Tooth pain has the potential to interfere with your day-to-day life. Your teeth play a major role in determining what you can eat and how you feel, so any tooth pain you experience can have a negative impact on your well-being.
In order to determine the best course of action for treating your tooth pain, you need to know what type of pain you are experiencing. Most tooth pain can be categorized into one of three unique types: dull pain, intermittent pain, and sharp pain.
1. Dull Pain
Dull pain is one of the most common types of tooth complaints shared by dental patients. Dull tooth pain can be caused by compromised tooth pulp.
The center part of a tooth is made up of blood vessels, connective tissue, and other cells. Collectively, these materials are referred to as the tooth pulp.
Anytime the pulp becomes damaged or infected, you can experience a dull ache near the affected tooth. In order to treat this type of pain, a dentist will need to perform a root canal to remove the compromised pulp.
2. Intermittent Pain
Intermittent tooth pain can be challenging to deal with. You may have a tooth that aches for a few days, but then the ache goes away for a period of time. This on-again, off-again type of pain can be indicative of an abscess.
A dental abscess is essentially a small pocket of pus that forms near the nerve root of a tooth. The pus is caused by a bacterial infection that has affected the tooth. Some dental abscesses drain by themselves, which can temporarily relieve pain.
The only way to completely eradicate intermittent pain caused by an abscess is to have a dentist remove the affected tooth.
3. Sharp Pain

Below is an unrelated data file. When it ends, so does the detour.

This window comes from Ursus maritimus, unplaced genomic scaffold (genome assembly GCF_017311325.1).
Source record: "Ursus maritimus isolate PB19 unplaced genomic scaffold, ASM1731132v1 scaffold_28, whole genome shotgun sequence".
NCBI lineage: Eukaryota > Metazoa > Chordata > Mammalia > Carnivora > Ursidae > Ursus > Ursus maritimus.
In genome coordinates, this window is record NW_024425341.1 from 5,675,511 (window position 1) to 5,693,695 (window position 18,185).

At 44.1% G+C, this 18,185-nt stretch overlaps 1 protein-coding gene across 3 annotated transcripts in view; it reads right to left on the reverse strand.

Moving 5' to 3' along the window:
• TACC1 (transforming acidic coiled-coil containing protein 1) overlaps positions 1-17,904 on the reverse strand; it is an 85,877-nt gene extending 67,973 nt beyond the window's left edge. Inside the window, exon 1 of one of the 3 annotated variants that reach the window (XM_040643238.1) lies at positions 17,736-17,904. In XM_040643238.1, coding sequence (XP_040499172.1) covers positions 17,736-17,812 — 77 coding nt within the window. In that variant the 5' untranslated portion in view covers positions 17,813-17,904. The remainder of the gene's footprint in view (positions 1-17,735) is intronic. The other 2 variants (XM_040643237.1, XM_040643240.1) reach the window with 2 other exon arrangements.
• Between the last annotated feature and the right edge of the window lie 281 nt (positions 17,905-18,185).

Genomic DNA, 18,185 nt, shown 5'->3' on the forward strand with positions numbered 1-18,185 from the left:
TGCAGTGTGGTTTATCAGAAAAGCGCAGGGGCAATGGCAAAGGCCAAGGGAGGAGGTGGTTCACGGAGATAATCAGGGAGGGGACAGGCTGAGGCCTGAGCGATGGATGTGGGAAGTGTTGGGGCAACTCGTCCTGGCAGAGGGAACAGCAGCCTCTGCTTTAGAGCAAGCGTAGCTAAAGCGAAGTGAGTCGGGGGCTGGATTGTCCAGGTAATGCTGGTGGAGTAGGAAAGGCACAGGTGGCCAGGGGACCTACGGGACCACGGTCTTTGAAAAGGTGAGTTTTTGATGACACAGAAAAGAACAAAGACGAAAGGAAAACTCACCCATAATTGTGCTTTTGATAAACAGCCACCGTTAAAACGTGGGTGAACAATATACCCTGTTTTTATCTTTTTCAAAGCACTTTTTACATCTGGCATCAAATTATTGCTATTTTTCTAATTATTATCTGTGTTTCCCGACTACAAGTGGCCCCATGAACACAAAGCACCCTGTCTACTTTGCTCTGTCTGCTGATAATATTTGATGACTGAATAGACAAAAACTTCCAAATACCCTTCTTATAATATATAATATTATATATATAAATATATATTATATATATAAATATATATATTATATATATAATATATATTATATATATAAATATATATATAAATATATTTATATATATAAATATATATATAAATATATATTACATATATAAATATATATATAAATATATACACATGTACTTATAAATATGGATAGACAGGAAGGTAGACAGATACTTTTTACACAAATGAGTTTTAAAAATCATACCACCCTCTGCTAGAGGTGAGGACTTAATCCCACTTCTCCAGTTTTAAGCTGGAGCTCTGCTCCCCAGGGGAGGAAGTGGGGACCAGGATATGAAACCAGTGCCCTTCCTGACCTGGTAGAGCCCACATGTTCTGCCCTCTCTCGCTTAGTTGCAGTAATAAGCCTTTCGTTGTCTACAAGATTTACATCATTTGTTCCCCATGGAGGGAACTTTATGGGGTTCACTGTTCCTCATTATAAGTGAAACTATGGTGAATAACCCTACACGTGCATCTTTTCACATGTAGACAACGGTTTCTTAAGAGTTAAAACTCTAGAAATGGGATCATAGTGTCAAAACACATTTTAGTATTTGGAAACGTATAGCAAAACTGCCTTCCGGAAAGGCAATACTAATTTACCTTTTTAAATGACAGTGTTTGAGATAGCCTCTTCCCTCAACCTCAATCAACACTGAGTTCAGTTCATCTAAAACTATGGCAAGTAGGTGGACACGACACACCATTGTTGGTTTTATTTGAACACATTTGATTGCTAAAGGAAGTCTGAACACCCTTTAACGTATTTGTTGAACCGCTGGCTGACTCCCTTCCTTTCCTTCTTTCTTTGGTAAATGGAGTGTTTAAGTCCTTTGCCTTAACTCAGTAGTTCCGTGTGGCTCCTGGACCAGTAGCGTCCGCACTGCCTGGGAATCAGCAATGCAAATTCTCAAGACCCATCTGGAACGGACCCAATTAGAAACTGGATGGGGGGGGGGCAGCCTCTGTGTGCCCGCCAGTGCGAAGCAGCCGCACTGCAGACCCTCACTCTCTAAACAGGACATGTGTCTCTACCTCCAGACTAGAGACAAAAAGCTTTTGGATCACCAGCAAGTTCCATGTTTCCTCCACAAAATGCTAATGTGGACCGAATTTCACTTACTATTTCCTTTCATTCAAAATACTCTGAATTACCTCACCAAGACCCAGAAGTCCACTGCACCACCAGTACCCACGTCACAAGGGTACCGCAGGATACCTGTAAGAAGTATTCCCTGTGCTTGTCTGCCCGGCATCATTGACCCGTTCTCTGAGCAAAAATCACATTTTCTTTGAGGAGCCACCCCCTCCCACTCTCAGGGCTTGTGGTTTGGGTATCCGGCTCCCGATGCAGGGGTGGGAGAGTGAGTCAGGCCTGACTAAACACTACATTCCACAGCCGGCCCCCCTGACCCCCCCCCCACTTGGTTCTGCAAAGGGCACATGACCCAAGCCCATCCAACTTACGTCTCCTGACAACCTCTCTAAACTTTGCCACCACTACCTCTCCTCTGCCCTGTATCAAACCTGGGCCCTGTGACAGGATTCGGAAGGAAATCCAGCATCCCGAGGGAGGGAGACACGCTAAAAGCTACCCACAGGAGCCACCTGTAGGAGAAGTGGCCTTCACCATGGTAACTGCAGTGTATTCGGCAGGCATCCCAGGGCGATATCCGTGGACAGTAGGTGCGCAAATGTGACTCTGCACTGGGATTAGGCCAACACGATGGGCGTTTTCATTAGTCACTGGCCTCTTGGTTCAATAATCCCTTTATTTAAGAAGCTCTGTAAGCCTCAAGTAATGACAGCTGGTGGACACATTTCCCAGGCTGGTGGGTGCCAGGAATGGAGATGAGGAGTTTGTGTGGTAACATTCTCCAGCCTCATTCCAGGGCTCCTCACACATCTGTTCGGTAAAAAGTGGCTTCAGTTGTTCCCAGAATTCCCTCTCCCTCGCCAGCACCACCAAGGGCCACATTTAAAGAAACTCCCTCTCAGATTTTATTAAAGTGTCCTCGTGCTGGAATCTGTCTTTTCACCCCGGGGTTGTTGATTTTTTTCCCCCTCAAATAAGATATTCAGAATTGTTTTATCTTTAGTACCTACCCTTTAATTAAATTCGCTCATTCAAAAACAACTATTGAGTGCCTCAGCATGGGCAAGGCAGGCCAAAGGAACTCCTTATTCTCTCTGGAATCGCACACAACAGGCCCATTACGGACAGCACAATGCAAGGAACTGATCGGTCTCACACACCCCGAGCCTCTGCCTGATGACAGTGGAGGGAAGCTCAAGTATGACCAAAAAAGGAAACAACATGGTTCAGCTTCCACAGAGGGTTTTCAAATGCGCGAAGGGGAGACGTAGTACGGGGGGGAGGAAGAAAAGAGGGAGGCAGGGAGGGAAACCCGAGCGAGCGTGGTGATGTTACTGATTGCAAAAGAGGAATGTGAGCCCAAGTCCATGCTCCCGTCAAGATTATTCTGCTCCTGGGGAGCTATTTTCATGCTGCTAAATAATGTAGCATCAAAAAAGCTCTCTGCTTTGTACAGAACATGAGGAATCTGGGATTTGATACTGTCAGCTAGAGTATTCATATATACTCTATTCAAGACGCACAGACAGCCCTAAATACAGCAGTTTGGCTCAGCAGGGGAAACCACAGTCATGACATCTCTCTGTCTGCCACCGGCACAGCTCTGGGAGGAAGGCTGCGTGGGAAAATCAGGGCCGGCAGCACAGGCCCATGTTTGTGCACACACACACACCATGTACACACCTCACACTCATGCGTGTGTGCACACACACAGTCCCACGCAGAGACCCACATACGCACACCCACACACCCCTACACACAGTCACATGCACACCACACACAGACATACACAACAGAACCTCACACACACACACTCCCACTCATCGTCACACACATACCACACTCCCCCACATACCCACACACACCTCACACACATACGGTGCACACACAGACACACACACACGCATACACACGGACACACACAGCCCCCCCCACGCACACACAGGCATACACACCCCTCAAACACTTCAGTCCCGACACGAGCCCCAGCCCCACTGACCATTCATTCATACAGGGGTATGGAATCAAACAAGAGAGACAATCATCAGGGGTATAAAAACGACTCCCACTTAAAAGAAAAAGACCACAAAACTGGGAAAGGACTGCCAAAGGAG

Sharp tooth pain is most often associated with sensitivity. There are many different reasons why a tooth may become sensitive to changes in temperature or airflow. A cavity can increase a tooth's sensitivity. A damaged filling or gum disease can also lead to sensitivity.
The most common reason why you might experience a sharp pain in one or more of your teeth is a thinning of the enamel. Enamel protects the nerve and pulp inside the tooth from exposure. When the enamel wears thin, the exposed nerve is affected by the elements, which causes a sharp pain.
Your dentist may use fluoride or a desensitizing toothpaste to help you find relief from sharp tooth pain.Share
12 January 2023
Being born with naturally soft teeth, I've spent a lot of time in and out of the dentist's office. Not only have I learned a lot about basic dental care, I've also discovered many tips for dealing with broken teeth, extractions, implants, and more. I decided that I wanted to make the most of my experience by sharing what I've learned with others. True first-hand experience is a great teacher, and I knew that my story could help. I created this site to do just that, and I hope that the information here helps you to understand what to expect from your dental problems.